Environment and Health
The Department of Environment and Health aims to investigate and understand the whole process from environmental exposure to impact on human health (e.g. physical and neurological development, obesity and cancer ) and inform society about these outcomes. Research themes within the area of Health include Development Origins of Health and Disease (DOHAD) and sustainable health. The Department is involved in education of the BSc degree programme Health and Life.
DOHAD is based on the hypothesis that many chronic diseases originate from prenatal exposure. For this reason, the LINC study was set up within the Department. Our ambition is to expand our research on early life exposure into adulthood. We also investigate the impact of other exposures like the urban environment, nutrition, circadian rhythms and sleep, and health across the life course. Other intermediate determinants, including the gut microbiome and maternal/paternal health, are also considered. Our Department is unique as it can investigate this important research question from the molecular level to the population level.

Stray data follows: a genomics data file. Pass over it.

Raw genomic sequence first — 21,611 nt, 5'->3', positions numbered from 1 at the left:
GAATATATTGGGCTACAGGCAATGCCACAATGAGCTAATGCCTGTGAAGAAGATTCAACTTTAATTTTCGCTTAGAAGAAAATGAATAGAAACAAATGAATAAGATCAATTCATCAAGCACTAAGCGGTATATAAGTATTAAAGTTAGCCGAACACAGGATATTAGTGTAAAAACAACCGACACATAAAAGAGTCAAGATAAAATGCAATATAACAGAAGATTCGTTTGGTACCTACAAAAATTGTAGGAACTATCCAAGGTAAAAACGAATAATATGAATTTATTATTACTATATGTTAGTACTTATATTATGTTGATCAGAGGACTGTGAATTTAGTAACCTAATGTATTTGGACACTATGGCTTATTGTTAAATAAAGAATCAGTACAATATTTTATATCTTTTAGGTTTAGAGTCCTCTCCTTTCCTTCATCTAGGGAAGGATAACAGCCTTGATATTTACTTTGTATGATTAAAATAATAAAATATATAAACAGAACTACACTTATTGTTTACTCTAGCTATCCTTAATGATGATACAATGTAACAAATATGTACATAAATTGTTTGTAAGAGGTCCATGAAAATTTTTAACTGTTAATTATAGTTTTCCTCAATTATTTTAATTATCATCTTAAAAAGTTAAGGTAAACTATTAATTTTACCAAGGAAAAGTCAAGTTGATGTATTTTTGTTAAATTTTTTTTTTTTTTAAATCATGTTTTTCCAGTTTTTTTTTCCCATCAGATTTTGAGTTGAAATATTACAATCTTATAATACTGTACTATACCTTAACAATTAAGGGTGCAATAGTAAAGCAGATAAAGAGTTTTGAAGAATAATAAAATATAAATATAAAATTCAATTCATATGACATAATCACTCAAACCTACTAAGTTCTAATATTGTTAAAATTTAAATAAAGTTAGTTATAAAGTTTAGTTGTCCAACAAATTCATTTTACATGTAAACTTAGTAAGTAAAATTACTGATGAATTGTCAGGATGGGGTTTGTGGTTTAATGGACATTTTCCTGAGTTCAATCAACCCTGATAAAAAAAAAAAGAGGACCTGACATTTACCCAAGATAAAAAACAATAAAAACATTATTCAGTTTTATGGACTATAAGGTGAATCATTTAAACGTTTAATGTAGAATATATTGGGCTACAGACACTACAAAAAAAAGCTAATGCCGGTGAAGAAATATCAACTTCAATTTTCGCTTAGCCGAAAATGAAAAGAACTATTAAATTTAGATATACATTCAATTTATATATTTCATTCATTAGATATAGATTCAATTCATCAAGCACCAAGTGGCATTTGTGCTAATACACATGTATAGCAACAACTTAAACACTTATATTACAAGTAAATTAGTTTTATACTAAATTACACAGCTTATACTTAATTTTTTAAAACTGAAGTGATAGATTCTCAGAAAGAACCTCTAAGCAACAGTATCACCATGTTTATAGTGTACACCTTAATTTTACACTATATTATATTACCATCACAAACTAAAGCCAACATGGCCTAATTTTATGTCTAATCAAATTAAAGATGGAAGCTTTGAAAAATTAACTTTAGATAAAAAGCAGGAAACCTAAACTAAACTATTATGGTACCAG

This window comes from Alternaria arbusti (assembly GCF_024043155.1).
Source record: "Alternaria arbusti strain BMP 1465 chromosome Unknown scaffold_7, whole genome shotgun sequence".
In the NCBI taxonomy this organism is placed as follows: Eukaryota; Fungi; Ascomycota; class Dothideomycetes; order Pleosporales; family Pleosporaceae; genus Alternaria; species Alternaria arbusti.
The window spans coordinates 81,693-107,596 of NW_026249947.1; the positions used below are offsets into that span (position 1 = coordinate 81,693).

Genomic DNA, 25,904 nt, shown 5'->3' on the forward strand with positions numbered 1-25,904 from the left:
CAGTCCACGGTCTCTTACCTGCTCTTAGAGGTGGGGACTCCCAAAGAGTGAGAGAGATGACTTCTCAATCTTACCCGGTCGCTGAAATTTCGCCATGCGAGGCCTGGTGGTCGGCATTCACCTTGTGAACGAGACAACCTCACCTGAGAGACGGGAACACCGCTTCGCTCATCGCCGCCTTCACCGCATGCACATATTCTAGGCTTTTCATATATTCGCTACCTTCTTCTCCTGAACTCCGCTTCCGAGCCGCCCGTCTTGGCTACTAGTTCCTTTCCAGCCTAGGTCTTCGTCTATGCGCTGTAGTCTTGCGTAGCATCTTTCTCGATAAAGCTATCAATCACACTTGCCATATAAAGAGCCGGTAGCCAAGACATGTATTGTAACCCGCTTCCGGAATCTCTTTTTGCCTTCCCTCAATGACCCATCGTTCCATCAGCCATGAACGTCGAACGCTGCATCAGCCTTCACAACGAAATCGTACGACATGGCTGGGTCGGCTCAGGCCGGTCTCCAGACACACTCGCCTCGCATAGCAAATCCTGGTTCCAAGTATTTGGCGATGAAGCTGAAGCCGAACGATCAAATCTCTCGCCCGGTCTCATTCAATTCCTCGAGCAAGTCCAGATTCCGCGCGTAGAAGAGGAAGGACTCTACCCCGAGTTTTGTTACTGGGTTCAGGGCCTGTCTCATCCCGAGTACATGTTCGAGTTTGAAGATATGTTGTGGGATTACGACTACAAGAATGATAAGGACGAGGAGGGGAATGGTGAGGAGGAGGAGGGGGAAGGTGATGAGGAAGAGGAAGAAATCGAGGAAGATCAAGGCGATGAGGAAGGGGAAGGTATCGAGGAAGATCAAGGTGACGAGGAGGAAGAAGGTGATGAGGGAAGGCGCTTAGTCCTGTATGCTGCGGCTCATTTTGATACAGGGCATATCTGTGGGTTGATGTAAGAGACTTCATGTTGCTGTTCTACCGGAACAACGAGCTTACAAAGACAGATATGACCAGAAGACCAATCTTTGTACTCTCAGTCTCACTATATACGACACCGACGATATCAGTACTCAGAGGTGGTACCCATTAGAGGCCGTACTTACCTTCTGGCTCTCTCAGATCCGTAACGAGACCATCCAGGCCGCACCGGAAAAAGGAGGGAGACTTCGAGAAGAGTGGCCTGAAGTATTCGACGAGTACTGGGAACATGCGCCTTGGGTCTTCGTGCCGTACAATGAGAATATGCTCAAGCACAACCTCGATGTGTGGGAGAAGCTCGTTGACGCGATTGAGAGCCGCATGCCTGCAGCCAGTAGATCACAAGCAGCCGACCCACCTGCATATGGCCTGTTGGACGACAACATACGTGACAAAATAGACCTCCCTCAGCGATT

Sustainable health focuses on the relationship between human habitat and health, as our everyday environment plays an important role in our health and that of our offspring. We aim to integrate short and long term consequences.
Epidemiological research is also an important element of the integrated approach. Some populations and communities, such as people living in the vicinity of chemical factories and babies, are, prenatal and postnatal, exposed to the toxic substances in question or are particularly sensitive to them. Determining this sensitivity requires research into the toxic effects on populations and communities.
Dr Marijke de Cock
The Department of Environment and Health is studying the relationship between exposure to hormone disrupting substances, such as certain pesticides and plasticizers, during the foetal period, on the one hand, and the growth and behaviour of children, on the other. For this purpose it uses the LInking EDCs in maternal Nutrition to Child health (LINC) mother-child cohort. This cohort comprises 330 mother-child pairs who have been monitored by the department's epidemiologists for five years now.